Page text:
SPONSORED CONTENT: Do you need Hearing Aids or Better Hearing?

Dr. Indira Alvarez, clinical director and owner of Palm Coast Hearing Center, explains.

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  • | 4:00 p.m. November 22, 2022
  • Palm Coast Observer
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We have patients every day in our hearing center that contact us because they think they need hearing aids. The reality is that what they are actually searching for is better hearing, and they hope that a hearing aid will provide exactly that. The not-so-simple answer is that hearing aids may or may not be the answer to their troubles. Hearing and understanding (specifically speech) is a complex and marvelous function of the human body, and it involves not only your ears but also your brain. In fact, the brain is the most important part of the mechanism in human hearing. 

Most places that advertise hearing services or hearing aids focus on just that- the hearing aid. Whether you are considering an over the counter (OTC) hearing aid or a prescription hearing aid, it is important that you realize that the hearing aid is only one small part of improving your hearing. Most hearing aid offices focus on a simple hearing test and then go straight to the hearing aid recommendation. At Palm Coast and Ormond Hearing Centers, we focus on the total hearing system, from the ear to the brain, and including other aspects like your vision, tactile ability, and cognitive processing ability. As a Doctor of Audiology, my primary goal is to medically evaluate you to get a complete picture of your auditory abilities. In addition to tone testing, we also test the outer hair cells of the cochlea (the little snail shaped organ of hearing deep inside your ear that connects to the auditory nerve, leading to the brain), the eardrum (to make sure there are no tears or damage, or fluid build-up like an ear infection), and words and sentences, in both quiet and noisy environments. We incorporate cognitive screenings and functional testing on your fine motor skills. The cognitive aspect of our evaluation is to look at how your brain processes the sounds that the ear is sending. For example, I see many patients in my practice who have little to no hearing loss yet still struggle understanding speech, especially in environments where there are competing noises (the tv in the background, the water running in the kitchen, or talkers sitting at a table behind you in a restaurant). These patients may not have a hearing problem, they have a PROCESSING problem. A hearing aid may help, but it will not solve their “understanding” problems. As audiologists we are the only specialists qualified to diagnose and treat auditory processing conditions. This can mean the accurate fitting of a prescription hearing device, but many times that is not the treatment that is appropriate. There are different types of auditory training therapy and complementary devices available that are much more effective for treatment. The additional components of a thorough evaluation include vision and fine motor skills to assess which devices or therapies will be appropriate. An example is a 52-year-old patient that has complaints that when she is in a restaurant with her husband, she could not understand anything he was saying- the noise was so loud and distracting, even though she could HEAR him, she could not understand him. However, when they were at home eating dinner together, she had no issues. Her evaluation revealed that she had a very mild hearing loss but a moderate auditory processing deficit, and mild neuropathy in her hands. She also had vision loss corrected by glasses. Her treatment plan included prescription hearing aids that were programmed to reduce noise and emphasize speech that she needed to wear only in noisy situations- they were easy to adjust via an app on her phone so she didn’t have to worry about tiny buttons to push, and 12 weeks of auditory training therapy which she was able to complete at home while receiving follow-up visits with me every 4 weeks to make sure she was on track. Her auditory processing skills improved significantly and at post-therapy testing her processing scores have improved to a normal level.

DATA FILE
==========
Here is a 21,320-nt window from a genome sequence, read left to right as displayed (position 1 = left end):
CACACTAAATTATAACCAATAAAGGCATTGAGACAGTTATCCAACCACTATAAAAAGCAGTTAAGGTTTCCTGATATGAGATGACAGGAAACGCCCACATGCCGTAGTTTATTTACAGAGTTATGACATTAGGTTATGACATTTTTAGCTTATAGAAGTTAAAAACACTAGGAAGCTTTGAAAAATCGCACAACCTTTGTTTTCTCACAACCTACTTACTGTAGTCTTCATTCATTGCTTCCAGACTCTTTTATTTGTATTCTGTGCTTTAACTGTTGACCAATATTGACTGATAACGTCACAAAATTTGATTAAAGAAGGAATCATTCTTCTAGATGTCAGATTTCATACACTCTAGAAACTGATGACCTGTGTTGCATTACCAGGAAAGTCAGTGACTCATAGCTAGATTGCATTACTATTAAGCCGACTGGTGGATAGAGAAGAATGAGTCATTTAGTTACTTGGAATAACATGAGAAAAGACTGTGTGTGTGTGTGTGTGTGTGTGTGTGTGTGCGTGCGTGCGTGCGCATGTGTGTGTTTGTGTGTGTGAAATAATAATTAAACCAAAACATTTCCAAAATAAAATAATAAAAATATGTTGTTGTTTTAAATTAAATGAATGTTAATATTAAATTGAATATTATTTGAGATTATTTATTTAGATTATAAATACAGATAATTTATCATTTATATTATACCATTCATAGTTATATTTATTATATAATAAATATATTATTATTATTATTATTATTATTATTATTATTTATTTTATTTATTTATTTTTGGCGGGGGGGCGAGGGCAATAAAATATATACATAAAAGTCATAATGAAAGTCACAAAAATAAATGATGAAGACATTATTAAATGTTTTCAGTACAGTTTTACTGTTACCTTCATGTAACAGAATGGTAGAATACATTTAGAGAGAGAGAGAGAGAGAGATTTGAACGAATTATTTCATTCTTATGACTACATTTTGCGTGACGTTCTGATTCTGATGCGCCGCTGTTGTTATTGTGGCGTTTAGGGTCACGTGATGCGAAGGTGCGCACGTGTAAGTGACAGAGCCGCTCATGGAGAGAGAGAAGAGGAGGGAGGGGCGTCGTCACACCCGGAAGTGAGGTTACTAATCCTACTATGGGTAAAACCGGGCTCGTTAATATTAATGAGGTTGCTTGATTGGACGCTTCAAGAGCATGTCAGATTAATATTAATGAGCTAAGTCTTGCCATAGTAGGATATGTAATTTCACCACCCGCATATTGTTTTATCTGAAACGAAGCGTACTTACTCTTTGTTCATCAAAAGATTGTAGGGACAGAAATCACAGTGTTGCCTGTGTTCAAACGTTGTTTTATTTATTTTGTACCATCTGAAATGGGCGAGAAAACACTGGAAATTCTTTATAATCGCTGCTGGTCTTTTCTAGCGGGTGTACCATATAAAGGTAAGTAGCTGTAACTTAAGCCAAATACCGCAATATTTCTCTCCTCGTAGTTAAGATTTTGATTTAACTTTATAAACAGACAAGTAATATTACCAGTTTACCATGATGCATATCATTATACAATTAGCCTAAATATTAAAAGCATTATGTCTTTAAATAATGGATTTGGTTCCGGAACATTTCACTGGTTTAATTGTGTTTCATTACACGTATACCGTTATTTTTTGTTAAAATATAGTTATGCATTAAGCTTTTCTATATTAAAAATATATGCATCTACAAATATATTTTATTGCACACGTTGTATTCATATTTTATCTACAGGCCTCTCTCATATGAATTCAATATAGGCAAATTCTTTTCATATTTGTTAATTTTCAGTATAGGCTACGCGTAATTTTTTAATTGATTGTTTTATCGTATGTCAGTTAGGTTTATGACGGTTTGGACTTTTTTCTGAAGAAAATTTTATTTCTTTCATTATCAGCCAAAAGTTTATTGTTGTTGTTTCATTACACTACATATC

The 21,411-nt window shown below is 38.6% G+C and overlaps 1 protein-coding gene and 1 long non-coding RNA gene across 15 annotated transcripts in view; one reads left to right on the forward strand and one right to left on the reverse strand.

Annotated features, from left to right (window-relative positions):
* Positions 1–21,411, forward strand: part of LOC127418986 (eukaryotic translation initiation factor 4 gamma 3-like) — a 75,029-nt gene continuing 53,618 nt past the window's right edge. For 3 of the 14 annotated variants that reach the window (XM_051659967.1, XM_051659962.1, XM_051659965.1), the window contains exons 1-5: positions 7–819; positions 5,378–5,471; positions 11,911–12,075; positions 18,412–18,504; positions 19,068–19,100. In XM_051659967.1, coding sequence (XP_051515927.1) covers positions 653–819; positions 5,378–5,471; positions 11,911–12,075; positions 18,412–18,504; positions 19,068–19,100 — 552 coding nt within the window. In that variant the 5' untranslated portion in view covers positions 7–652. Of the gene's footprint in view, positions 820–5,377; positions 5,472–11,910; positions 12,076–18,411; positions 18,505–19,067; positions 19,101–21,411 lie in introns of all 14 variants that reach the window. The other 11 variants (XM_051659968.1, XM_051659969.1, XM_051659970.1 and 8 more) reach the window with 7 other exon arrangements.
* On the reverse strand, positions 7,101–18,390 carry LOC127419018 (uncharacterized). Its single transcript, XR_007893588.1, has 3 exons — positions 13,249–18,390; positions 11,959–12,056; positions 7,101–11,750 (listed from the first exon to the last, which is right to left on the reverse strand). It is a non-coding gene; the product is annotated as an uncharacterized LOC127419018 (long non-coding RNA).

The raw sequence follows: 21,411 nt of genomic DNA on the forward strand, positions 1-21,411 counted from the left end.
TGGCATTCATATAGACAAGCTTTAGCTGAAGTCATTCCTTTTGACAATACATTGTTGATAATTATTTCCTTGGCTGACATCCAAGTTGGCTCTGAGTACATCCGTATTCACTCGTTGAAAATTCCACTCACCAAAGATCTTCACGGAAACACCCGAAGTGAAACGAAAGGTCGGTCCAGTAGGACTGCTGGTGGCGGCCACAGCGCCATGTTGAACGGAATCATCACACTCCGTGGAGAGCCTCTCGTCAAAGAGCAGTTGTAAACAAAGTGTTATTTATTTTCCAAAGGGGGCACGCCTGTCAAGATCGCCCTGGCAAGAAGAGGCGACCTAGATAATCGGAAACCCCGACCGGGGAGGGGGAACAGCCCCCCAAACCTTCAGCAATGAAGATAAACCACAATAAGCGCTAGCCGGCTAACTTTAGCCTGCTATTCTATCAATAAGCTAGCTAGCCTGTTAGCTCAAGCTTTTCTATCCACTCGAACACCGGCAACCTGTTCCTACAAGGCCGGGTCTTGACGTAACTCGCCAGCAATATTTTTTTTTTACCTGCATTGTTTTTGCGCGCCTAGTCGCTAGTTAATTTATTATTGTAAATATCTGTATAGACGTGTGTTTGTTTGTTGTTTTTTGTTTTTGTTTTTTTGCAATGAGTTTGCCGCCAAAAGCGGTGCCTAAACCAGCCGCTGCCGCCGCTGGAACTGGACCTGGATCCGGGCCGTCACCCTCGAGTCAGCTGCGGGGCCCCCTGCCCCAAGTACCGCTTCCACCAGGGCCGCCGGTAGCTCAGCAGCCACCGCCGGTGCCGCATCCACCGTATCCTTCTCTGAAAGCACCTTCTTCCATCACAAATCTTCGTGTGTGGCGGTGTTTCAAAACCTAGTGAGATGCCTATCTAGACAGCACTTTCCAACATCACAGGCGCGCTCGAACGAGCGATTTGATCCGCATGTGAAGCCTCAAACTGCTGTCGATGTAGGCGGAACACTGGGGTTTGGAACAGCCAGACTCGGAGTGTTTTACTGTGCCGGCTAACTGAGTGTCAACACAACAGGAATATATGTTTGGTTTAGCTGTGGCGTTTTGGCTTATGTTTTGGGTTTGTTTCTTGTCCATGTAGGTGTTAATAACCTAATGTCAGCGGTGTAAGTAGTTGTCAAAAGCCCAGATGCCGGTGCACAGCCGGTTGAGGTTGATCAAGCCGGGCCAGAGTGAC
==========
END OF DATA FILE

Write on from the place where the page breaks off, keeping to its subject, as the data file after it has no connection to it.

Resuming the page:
Sadly, if this patient had gone to a hearing aid store to get a “free” hearing test, she would have been told her hearing loss was too minimal for hearing aids and sent on her way. She would have continued to struggle, and her processing skills would have continued to worsen over time. 

As audiologists, we see patients every day that have a variety of hearing complaints, that can range anywhere from a wax impaction (we remove wax and make sure that your ear canals are healthy), “stuffed-up ears”, difficulty hearing in noise, difficulty understanding speech from fast speakers, ringing in the ears (tinnitus), and difficulty hearing soft sounds. We are here to help you understand the source of your hearing difficulties and get you back on the road to great hearing, so you can enjoy your life! 

At Palm Coast and Ormond Hearing Centers, our mission is to provide the best quality hearing care possible, educate the community and help all patients make informed decisions so they can get the care they need and deserve. Want to learn more about hearing health? Visit our website at palmcoasthearingcenter.com and click the “About” button, then “Helpful Articles”. You can also schedule an appointment online. We also have a second location to serve you in Ormond Beach at ormondhearingcenter.com, or you can call us at 386-283-4932.


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